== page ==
Quote from marienm, RN, CCRN
I hear you that getting a list of stuff you forgot first thing is demoralizing. Charitably, I'll assume that your charge nurse is trying to help you, either by letting you know so you can fix your charting, or at least letting you know so you don't become the nurse no one wants to pick up from!
What kinds of things are on that list? Is it 'unit maintenance' stuff like stocking your rooms with linen and a pile of periwipes? Every unit has tasks that certain shifts seem to be expected to do, and they're probably not on a checklist anywhere. They're also not critical, but you can bet other people will be annoyed if you routinely don't do them. Develop a pattern whereby you include this in your workflow.
Or is it stuff like missing medications or other treatments? Figure out why you are missing them...do you not know where to find the orders? Not sure which orders are still current? Medication wasn't delivered and you forgot to follow up? Just didn't have time? (In which case you should ask for help rather than skip things.)
Or is it patient-care stuff that you are supposed to know (but isn't going to be in an order)? Like, at my facility we change tube feed setups every 24 hours and IV tubing every 72. These are based on policies. When I don't know how often to change something, I look it up. If you need to change your tube feed, make a habit of looking at the date & time...do you need a new set-up or just a new feeding bag?
FWIW, I agree with your initial instinct to see your sickest patient first. However, by 'see' I mean look at them for a quick minute to make sure they are okay...don't necessarily do their whole bath and meds and whatever else. Do get a baseline of their ABCs and obviously attend to any immediate need.
I agree that the list is just to help me. I don't know why it gets to me, except that it is first thing in the morning and the job is so intense that I already have to psych myself out to carry the necessary confidence for my patients sake. It is water under the bridge, but I didn't realize just how overwhelming this position would be for me as a new RN, and it may not have been the best choice for me. Experienced nurses who work on this floor say that they are tired of feeling like a failure for always being behind and feeling like they are drowning. It is a tough floor.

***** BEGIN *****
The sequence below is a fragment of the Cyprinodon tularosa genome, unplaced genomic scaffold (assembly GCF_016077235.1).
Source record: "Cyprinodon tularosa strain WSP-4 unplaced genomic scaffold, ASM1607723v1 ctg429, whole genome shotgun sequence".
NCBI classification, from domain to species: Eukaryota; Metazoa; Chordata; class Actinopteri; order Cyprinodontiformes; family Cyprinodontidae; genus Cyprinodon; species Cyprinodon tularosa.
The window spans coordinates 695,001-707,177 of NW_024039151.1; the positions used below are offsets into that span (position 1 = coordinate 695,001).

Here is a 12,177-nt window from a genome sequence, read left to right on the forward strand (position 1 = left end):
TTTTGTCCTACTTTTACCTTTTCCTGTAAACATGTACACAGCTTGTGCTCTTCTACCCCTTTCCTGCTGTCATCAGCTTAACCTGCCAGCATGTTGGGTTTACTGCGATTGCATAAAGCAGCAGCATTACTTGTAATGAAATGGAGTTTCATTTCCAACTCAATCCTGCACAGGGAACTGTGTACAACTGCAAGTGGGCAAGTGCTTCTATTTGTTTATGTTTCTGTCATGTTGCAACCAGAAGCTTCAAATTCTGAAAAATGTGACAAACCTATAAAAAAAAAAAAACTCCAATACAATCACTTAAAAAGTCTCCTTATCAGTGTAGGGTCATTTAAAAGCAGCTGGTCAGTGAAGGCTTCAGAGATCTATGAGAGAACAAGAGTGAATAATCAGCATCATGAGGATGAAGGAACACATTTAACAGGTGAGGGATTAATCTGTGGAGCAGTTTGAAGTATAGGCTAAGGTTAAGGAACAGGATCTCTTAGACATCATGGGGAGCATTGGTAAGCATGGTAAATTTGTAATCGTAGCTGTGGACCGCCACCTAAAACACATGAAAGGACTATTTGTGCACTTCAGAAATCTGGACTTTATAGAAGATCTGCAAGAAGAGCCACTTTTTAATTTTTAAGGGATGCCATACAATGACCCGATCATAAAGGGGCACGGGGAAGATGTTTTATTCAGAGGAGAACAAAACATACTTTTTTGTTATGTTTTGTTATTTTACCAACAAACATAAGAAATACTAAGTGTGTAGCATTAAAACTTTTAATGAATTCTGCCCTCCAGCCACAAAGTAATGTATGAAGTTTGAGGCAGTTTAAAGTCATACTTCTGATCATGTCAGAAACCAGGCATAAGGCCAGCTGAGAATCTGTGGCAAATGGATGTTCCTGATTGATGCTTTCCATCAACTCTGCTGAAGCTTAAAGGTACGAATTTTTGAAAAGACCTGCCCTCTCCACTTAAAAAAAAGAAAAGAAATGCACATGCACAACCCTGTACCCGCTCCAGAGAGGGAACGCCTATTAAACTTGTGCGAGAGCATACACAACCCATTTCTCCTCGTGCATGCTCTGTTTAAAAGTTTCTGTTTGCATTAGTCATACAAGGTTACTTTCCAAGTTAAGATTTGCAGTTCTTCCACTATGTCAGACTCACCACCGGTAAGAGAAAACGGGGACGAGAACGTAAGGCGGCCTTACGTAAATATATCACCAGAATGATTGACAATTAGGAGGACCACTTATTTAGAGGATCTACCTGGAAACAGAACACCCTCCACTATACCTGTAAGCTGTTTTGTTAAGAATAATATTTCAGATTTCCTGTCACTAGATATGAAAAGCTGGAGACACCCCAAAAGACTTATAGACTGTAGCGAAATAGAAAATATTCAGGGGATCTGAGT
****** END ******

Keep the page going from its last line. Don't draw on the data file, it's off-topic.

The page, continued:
As for what ends up on the list, it varies. While not on the list, I was told by the nurse who took my patients Saturday night that I was supposed to change the NG tubing every 24 hours on continuous feeds, as I had not done so. Can you suggest other things like that I should look up for future reference?
This Sunday the list involved the fact that the admission was not completed Saturday night, that my 1800 meds were not given on two of my patients, and that I was there 1.5 hrs after shift ends.
When I worked in a different unit at the same hospital as an LPN, admissions were passed on to the next nurse to complete. Apparently, on this floor you are responsible to complete your own admission, unless they arrive within 15 minutes of shift change. So, the expectation was that I stay to complete it, but I did not know that. I told the next nurse what I had completed and what was left like I would have on the other unit. I ended up completing the admission the next day, and we have 24 hours to complete them, so it all worked out with this patient.
I did not give my 1800 meds because that is when the admission arrived. My charge nurse told me to ask another nurse to help me in the future, something I wasn't sure of with everyone so busy themselves. Sometimes we have a SWOT nurse who can help so I will try to find one next time.